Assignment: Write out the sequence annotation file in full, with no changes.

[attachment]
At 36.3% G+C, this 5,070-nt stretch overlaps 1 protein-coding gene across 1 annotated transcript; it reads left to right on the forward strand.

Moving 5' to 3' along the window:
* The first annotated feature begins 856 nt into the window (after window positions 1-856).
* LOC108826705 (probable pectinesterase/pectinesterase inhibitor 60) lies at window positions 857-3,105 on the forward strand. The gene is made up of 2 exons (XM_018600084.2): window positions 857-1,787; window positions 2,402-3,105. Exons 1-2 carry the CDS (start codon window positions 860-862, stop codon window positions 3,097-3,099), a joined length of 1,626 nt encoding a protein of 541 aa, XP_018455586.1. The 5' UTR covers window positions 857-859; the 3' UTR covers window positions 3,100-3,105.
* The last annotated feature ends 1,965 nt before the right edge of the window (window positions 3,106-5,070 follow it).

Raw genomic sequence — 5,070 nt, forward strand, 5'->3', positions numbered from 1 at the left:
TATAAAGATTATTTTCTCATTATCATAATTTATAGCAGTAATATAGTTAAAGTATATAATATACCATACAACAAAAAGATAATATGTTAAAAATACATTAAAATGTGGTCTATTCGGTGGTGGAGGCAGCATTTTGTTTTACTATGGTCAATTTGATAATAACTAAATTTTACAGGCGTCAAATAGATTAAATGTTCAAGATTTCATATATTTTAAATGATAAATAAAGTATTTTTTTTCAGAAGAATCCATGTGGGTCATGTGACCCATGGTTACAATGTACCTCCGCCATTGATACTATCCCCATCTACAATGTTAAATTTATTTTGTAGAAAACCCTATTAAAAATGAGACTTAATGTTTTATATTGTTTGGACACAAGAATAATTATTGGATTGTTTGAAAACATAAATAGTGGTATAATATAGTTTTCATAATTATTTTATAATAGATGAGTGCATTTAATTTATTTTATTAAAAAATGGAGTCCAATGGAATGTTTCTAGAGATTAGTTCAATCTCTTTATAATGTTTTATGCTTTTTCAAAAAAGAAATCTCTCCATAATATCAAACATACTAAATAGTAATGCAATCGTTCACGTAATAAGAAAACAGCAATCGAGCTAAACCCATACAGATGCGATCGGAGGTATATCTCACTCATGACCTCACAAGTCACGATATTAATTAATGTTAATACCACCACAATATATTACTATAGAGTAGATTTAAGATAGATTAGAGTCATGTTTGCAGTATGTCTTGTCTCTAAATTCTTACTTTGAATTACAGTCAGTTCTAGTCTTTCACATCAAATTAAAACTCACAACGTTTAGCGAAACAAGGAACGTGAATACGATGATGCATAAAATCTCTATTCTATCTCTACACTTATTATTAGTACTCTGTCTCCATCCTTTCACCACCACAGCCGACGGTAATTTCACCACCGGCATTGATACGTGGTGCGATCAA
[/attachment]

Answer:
At 36.3% G+C, this 5,070-nt stretch overlaps 1 protein-coding gene across 1 annotated transcript; it reads left to right on the forward strand.

Moving 5' to 3' along the window:
* The first annotated feature begins 856 nt into the window (after window positions 1-856).
* LOC108826705 (probable pectinesterase/pectinesterase inhibitor 60) lies at window positions 857-3,105 on the forward strand. The gene is made up of 2 exons (XM_018600084.2): window positions 857-1,787; window positions 2,402-3,105. Exons 1-2 carry the CDS (start codon window positions 860-862, stop codon window positions 3,097-3,099), a joined length of 1,626 nt encoding a protein of 541 aa, XP_018455586.1. The 5' UTR covers window positions 857-859; the 3' UTR covers window positions 3,100-3,105.
* The last annotated feature ends 1,965 nt before the right edge of the window (window positions 3,106-5,070 follow it).

Raw genomic sequence — 5,070 nt, forward strand, 5'->3', positions numbered from 1 at the left:
TATAAAGATTATTTTCTCATTATCATAATTTATAGCAGTAATATAGTTAAAGTATATAATATACCATACAACAAAAAGATAATATGTTAAAAATACATTAAAATGTGGTCTATTCGGTGGTGGAGGCAGCATTTTGTTTTACTATGGTCAATTTGATAATAACTAAATTTTACAGGCGTCAAATAGATTAAATGTTCAAGATTTCATATATTTTAAATGATAAATAAAGTATTTTTTTTCAGAAGAATCCATGTGGGTCATGTGACCCATGGTTACAATGTACCTCCGCCATTGATACTATCCCCATCTACAATGTTAAATTTATTTTGTAGAAAACCCTATTAAAAATGAGACTTAATGTTTTATATTGTTTGGACACAAGAATAATTATTGGATTGTTTGAAAACATAAATAGTGGTATAATATAGTTTTCATAATTATTTTATAATAGATGAGTGCATTTAATTTATTTTATTAAAAAATGGAGTCCAATGGAATGTTTCTAGAGATTAGTTCAATCTCTTTATAATGTTTTATGCTTTTTCAAAAAAGAAATCTCTCCATAATATCAAACATACTAAATAGTAATGCAATCGTTCACGTAATAAGAAAACAGCAATCGAGCTAAACCCATACAGATGCGATCGGAGGTATATCTCACTCATGACCTCACAAGTCACGATATTAATTAATGTTAATACCACCACAATATATTACTATAGAGTAGATTTAAGATAGATTAGAGTCATGTTTGCAGTATGTCTTGTCTCTAAATTCTTACTTTGAATTACAGTCAGTTCTAGTCTTTCACATCAAATTAAAACTCACAACGTTTAGCGAAACAAGGAACGTGAATACGATGATGCATAAAATCTCTATTCTATCTCTACACTTATTATTAGTACTCTGTCTCCATCCTTTCACCACCACAGCCGACGGTAATTTCACCACCGGCATTGATACGTGGTGCGATCAA